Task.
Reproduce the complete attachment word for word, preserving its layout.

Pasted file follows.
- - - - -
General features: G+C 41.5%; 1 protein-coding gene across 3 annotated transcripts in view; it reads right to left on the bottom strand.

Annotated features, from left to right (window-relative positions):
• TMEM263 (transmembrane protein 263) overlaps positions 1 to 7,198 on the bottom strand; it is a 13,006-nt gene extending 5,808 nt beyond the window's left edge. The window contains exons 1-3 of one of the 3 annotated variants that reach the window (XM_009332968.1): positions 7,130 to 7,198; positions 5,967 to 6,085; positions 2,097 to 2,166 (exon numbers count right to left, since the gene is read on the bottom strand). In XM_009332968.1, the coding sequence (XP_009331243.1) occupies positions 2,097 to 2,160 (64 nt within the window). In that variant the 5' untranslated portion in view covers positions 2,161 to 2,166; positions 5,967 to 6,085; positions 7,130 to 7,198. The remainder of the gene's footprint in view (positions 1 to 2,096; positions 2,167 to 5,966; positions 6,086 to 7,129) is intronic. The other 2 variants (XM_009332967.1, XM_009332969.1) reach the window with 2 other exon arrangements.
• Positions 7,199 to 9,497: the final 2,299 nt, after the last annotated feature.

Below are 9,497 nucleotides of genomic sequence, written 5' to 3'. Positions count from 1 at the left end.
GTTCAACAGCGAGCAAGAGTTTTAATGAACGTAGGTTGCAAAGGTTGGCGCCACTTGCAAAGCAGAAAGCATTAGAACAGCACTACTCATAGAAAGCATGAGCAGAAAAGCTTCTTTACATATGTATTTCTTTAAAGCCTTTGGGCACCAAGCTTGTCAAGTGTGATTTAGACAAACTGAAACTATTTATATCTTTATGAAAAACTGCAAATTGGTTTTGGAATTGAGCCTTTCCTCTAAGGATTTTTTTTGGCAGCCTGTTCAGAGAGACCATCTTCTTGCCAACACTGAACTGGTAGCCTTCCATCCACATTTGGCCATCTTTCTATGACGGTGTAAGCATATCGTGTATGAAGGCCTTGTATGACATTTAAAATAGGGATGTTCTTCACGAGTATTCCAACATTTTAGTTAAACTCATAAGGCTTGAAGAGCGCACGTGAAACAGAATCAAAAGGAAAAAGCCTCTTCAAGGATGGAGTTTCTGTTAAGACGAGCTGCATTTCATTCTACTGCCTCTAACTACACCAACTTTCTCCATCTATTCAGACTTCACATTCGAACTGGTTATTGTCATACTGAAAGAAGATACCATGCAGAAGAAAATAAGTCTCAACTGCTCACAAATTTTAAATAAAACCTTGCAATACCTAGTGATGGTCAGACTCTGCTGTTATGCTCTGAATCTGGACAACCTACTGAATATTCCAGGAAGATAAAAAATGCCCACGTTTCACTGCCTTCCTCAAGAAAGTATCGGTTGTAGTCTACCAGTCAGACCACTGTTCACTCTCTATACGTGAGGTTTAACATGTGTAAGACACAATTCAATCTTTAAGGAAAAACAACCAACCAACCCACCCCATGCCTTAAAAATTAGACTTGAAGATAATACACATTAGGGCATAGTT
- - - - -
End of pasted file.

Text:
General features: G+C 41.5%; 1 protein-coding gene across 3 annotated transcripts in view; it reads right to left on the bottom strand.

Annotated features, from left to right (window-relative positions):
• TMEM263 (transmembrane protein 263) overlaps positions 1 to 7,198 on the bottom strand; it is a 13,006-nt gene extending 5,808 nt beyond the window's left edge. The window contains exons 1-3 of one of the 3 annotated variants that reach the window (XM_009332968.1): positions 7,130 to 7,198; positions 5,967 to 6,085; positions 2,097 to 2,166 (exon numbers count right to left, since the gene is read on the bottom strand). In XM_009332968.1, the coding sequence (XP_009331243.1) occupies positions 2,097 to 2,160 (64 nt within the window). In that variant the 5' untranslated portion in view covers positions 2,161 to 2,166; positions 5,967 to 6,085; positions 7,130 to 7,198. The remainder of the gene's footprint in view (positions 1 to 2,096; positions 2,167 to 5,966; positions 6,086 to 7,129) is intronic. The other 2 variants (XM_009332967.1, XM_009332969.1) reach the window with 2 other exon arrangements.
• Positions 7,199 to 9,497: the final 2,299 nt, after the last annotated feature.

Below are 9,497 nucleotides of genomic sequence, written 5' to 3'. Positions count from 1 at the left end.
GTTCAACAGCGAGCAAGAGTTTTAATGAACGTAGGTTGCAAAGGTTGGCGCCACTTGCAAAGCAGAAAGCATTAGAACAGCACTACTCATAGAAAGCATGAGCAGAAAAGCTTCTTTACATATGTATTTCTTTAAAGCCTTTGGGCACCAAGCTTGTCAAGTGTGATTTAGACAAACTGAAACTATTTATATCTTTATGAAAAACTGCAAATTGGTTTTGGAATTGAGCCTTTCCTCTAAGGATTTTTTTTGGCAGCCTGTTCAGAGAGACCATCTTCTTGCCAACACTGAACTGGTAGCCTTCCATCCACATTTGGCCATCTTTCTATGACGGTGTAAGCATATCGTGTATGAAGGCCTTGTATGACATTTAAAATAGGGATGTTCTTCACGAGTATTCCAACATTTTAGTTAAACTCATAAGGCTTGAAGAGCGCACGTGAAACAGAATCAAAAGGAAAAAGCCTCTTCAAGGATGGAGTTTCTGTTAAGACGAGCTGCATTTCATTCTACTGCCTCTAACTACACCAACTTTCTCCATCTATTCAGACTTCACATTCGAACTGGTTATTGTCATACTGAAAGAAGATACCATGCAGAAGAAAATAAGTCTCAACTGCTCACAAATTTTAAATAAAACCTTGCAATACCTAGTGATGGTCAGACTCTGCTGTTATGCTCTGAATCTGGACAACCTACTGAATATTCCAGGAAGATAAAAAATGCCCACGTTTCACTGCCTTCCTCAAGAAAGTATCGGTTGTAGTCTACCAGTCAGACCACTGTTCACTCTCTATACGTGAGGTTTAACATGTGTAAGACACAATTCAATCTTTAAGGAAAAACAACCAACCAACCCACCCCATGCCTTAAAAATTAGACTTGAAGATAATACACATTAGGGCATAGTT